Abstract

The pinhole camera may often be overlooked because of its apparent simplicity. However, it is a useful and practical device which offers freedom from distortion and virtually infinite depth of field. Its astigmatism can be corrected by proper choice of aperture, and its angular field can be made to exceed 90°. With modern light sources, films, and detectors, even the pinhole’s low aperture need not be an important limitation.

© 1971 Optical Society of America

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References

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  1. E. Mach, The Principles of Physical Optics (Dover, New York, orig. publ. 1926).
  2. P. A. Newman, V. E. Rible, Appl. Opt. 5, 1225 (1966).
    [CrossRef] [PubMed]
  3. J. M. Fjeld, J. Soc. Motion Pict. Telev. Eng. 74, 320 (1965).
  4. A. H. Gallas, C. A. Gilbert, A. B. Hitterdal, J. Soc. Motion Pict. Telev. Eng. 74, 321 (1965).
  5. M. J. Bernstein, F. Hai, Rev. Sci. Instrum. 41, 1843 (1970), and references therein.
    [CrossRef]
  6. J. H. Waddell, Res./Development 14, 26 (1963).
  7. E. W. H. Selwyn, Photogr. J. 90B, 47 (1950).
  8. L. C. Martin, Technical Optics (Pitman, New York, 1959), Vol. 1, pp. 90–91.
  9. A. C. Hardy, F. Perrin, The Principles of Optics (McGraw-Hill, New York, 1932), pp. 124–126.
  10. R. Kingslake, Lenses in Photography, rev. ed. (A. S. Barnes and Co., New York, 1963), pp. 60–62.
  11. G. O. Reynolds, J. H. Ward, Soc. Photo-Optical Instrum. Eng. J. 5, 3 (1966); K. Sayanagi, J. Opt. Soc. Am. 57, 1091 (1967).
    [CrossRef]
  12. R. E. Swing, D. P. Rooney, J. Opt. Soc. Am. 58, 629 (1968).
    [CrossRef]
  13. R. S. Longhurst, Geometrical and Physical Optics, 2nd ed. (Wiley, New York, 1967).
  14. E. L. O’Neill, Introduction to Statistical Optics (Addison-Wesley, Reading, Mass., 1963), pp. 25–27.
  15. M. Young, B. Faulkner, J. Cole, J. Opt. Soc. Am. 60, 137 (1970).
    [CrossRef]

1970

M. J. Bernstein, F. Hai, Rev. Sci. Instrum. 41, 1843 (1970), and references therein.
[CrossRef]

M. Young, B. Faulkner, J. Cole, J. Opt. Soc. Am. 60, 137 (1970).
[CrossRef]

1968

1966

G. O. Reynolds, J. H. Ward, Soc. Photo-Optical Instrum. Eng. J. 5, 3 (1966); K. Sayanagi, J. Opt. Soc. Am. 57, 1091 (1967).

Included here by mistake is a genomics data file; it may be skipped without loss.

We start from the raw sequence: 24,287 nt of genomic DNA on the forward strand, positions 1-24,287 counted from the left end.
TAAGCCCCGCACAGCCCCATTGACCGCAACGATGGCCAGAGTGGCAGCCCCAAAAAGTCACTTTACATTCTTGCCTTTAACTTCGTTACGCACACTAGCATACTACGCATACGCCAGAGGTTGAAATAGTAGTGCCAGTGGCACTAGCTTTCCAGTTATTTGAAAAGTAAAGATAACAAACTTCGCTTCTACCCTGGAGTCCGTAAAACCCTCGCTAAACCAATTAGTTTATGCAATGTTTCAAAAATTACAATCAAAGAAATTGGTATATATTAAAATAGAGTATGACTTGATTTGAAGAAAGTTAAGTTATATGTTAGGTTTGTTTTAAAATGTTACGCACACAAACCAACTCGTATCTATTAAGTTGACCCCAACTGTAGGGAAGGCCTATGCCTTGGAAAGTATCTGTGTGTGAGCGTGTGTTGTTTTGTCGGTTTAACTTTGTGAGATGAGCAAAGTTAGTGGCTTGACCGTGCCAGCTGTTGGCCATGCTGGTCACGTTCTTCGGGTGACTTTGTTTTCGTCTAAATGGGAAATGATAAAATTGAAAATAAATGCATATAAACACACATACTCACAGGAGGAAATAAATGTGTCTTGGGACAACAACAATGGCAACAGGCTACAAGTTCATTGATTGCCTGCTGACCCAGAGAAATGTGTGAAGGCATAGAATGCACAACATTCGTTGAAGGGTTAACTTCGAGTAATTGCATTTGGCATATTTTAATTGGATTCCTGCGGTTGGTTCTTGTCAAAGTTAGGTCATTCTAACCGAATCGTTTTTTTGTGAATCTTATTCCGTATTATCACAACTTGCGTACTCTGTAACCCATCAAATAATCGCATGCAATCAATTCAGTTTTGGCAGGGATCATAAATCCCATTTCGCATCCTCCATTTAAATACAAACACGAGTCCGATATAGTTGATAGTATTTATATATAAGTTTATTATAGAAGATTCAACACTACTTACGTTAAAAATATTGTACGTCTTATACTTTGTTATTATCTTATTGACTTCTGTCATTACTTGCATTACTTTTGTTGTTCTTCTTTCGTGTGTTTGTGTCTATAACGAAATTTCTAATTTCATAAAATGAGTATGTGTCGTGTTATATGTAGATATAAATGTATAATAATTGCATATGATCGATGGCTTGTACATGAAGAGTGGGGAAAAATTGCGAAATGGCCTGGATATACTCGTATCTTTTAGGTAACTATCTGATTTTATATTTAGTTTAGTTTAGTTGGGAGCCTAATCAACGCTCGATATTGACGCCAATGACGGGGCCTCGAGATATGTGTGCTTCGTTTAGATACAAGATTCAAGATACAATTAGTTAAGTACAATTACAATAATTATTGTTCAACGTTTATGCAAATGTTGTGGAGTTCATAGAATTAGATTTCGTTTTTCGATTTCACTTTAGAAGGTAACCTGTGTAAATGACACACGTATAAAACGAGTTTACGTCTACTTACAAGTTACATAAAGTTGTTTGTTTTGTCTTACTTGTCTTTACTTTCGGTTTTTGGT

[CrossRef]

P. A. Newman, V. E. Rible, Appl. Opt. 5, 1225 (1966).
[CrossRef] [PubMed]

1965

J. M. Fjeld, J. Soc. Motion Pict. Telev. Eng. 74, 320 (1965).

A. H. Gallas, C. A. Gilbert, A. B. Hitterdal, J. Soc. Motion Pict. Telev. Eng. 74, 321 (1965).

1963

J. H. Waddell, Res./Development 14, 26 (1963).

1950

E. W. H. Selwyn, Photogr. J. 90B, 47 (1950).

Bernstein, M. J.

M. J. Bernstein, F. Hai, Rev. Sci. Instrum. 41, 1843 (1970), and references therein.
[CrossRef]

Cole, J.

Faulkner, B.

Fjeld, J. M.

J. M. Fjeld, J. Soc. Motion Pict. Telev. Eng. 74, 320 (1965).

Gallas, A. H.

A. H. Gallas, C. A. Gilbert, A. B. Hitterdal, J. Soc. Motion Pict. Telev. Eng. 74, 321 (1965).

Gilbert, C. A.

A. H. Gallas, C. A. Gilbert, A. B. Hitterdal, J. Soc. Motion Pict. Telev. Eng. 74, 321 (1965).

Hai, F.

M. J. Bernstein, F. Hai, Rev. Sci. Instrum. 41, 1843 (1970), and references therein.
[CrossRef]

Hardy, A. C.

A. C. Hardy, F. Perrin, The Principles of Optics (McGraw-Hill, New York, 1932), pp. 124–126.

Hitterdal, A. B.

A. H. Gallas, C. A. Gilbert, A. B. Hitterdal, J. Soc. Motion Pict. Telev. Eng. 74, 321 (1965).

Kingslake, R.

R. Kingslake, Lenses in Photography, rev. ed. (A. S. Barnes and Co., New York, 1963), pp. 60–62.

Longhurst, R. S.

R. S. Longhurst, Geometrical and Physical Optics, 2nd ed. (Wiley, New York, 1967).